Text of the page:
As a Seattle few approached retirement, they decided to create a brand new atmosphere for the transition. About two and a half an hour from Seattle via ferry and driving, this beautiful spot along Washington’s Hood Canal serves as the setting for the next phase of their lives.
“My customers opted to construct a relatively modestly sized house that was closely tailored to their requirements and was in line with the not-so-big-house philosophy,” says architect Nils Finne, speaking to writer Sarah Susanka’s powerful set of publications. Susanka doesn’t espouse dwelling in the smallest home potential but instead sizing a home for comfortable spaces its residents really use, and designing it to fit the owners’ lifestyles.
at a Glance
Who lives here: A few transitioning into retirement
Location: Port Ludlow, Washington
Size: 2,450 square feet, two bedrooms, two bathrooms
The left side of the house includes the living room, dining room and kitchen. The narrow tower which juts out to the right of this includes his-and-her offices piled one atop the other. The wing on the far right contains a guest suite on the first floor and the master suite.
Large overhangs extend over the clerestory windows, offering protection from direct sun and rain. “The siding intersperses wider and narrower corrugated steel to provide the industrial substances a residential scale,” explains Finne. “The juxtaposed patterns are unexpected.”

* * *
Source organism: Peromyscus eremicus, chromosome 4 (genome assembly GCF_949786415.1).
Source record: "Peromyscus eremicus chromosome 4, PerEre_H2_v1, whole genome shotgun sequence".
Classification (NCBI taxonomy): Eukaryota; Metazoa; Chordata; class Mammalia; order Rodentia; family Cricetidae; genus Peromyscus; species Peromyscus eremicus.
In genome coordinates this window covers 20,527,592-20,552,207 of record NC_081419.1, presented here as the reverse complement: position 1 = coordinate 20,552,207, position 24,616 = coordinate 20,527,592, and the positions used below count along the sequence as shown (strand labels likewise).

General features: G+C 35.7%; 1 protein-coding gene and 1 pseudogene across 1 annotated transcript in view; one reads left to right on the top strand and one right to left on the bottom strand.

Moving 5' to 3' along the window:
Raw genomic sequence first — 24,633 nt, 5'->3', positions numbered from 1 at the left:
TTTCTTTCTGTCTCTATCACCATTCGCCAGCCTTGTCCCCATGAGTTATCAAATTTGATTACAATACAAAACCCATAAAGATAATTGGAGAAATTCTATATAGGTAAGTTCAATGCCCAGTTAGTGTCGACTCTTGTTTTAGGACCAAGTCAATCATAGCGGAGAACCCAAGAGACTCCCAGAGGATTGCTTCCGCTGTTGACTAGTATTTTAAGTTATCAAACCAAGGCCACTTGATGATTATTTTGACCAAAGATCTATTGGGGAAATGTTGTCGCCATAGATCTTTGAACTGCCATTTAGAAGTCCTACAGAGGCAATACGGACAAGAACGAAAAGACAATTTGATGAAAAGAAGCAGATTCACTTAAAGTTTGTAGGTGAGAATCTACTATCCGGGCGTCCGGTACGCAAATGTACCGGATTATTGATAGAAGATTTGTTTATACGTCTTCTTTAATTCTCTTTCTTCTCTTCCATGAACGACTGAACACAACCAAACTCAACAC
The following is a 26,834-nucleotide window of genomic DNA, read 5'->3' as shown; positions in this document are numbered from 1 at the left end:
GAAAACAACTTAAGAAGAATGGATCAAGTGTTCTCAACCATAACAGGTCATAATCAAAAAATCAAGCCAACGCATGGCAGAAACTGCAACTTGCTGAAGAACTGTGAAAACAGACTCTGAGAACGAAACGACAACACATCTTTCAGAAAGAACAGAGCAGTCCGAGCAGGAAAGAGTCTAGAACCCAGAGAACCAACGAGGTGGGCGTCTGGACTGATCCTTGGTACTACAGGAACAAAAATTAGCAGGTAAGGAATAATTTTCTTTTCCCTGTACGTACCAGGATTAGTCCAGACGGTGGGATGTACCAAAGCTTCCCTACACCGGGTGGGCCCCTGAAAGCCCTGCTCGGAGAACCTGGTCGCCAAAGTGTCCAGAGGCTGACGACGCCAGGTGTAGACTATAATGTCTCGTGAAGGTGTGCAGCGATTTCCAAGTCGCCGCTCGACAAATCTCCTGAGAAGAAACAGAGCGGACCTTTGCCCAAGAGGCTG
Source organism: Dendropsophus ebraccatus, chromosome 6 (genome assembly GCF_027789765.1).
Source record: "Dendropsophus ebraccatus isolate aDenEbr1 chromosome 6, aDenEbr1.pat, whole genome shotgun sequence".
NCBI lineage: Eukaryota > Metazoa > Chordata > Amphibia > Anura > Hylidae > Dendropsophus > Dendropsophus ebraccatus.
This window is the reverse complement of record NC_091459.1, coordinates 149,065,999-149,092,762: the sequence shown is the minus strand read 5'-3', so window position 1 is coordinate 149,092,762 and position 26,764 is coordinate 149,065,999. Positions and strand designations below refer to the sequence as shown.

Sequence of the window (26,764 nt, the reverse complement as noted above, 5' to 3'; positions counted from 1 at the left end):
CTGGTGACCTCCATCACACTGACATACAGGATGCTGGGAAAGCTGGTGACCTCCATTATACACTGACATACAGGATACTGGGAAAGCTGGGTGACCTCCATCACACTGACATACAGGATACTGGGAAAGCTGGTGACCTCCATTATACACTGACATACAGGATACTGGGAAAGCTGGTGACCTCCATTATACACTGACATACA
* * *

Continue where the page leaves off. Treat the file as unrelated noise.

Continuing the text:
Throughout the house Finne utilized a mixture of natural and industrial materials to create a lively relationship between nature and technology.
The main living space feels much larger than it is, because the majority of the walls are glass. Sliding glass doors which are 8 feet wide and 8 feet high open into the front deck. The floors are ipe inside and out, making a seamless transition between the two areas.
“During the hot summertime, the living area feels like a large, open porch,” Finne states.
The deck expands around the corner. Tucked over on the far left side is a grill; an elongated 7-foot overhang provides protection against the weather.
The house has a number of sustainable features, including thicker 2-by-8 wall construction, which provides 40 percent greater insulation value. Others include:Generous glass regions to provide natural lighting and organic ventilationLarge overhangs for rain and sun protectionRecycled steel siding for maximum durabilityA heating pump for maximum energy efficiencySustainable interior finishes and materials, including linoleum floors, low-VOC paints and organic wool carpetsArmchairs: B&B Italia; coffee table, rug: custom layout from Finne; woodstove: Rais
Sten Layered Glass Coffee Table
Finne’s custom-designed java table was motivated by the form of boulders. The Sten (Norwegian for “rock”) table unites natural kinds and industrial technology, and can be topped with ultraclear Starphire glass. The top and the steel foundation are both cut with water jets, and the etching and layers manipulate form and light.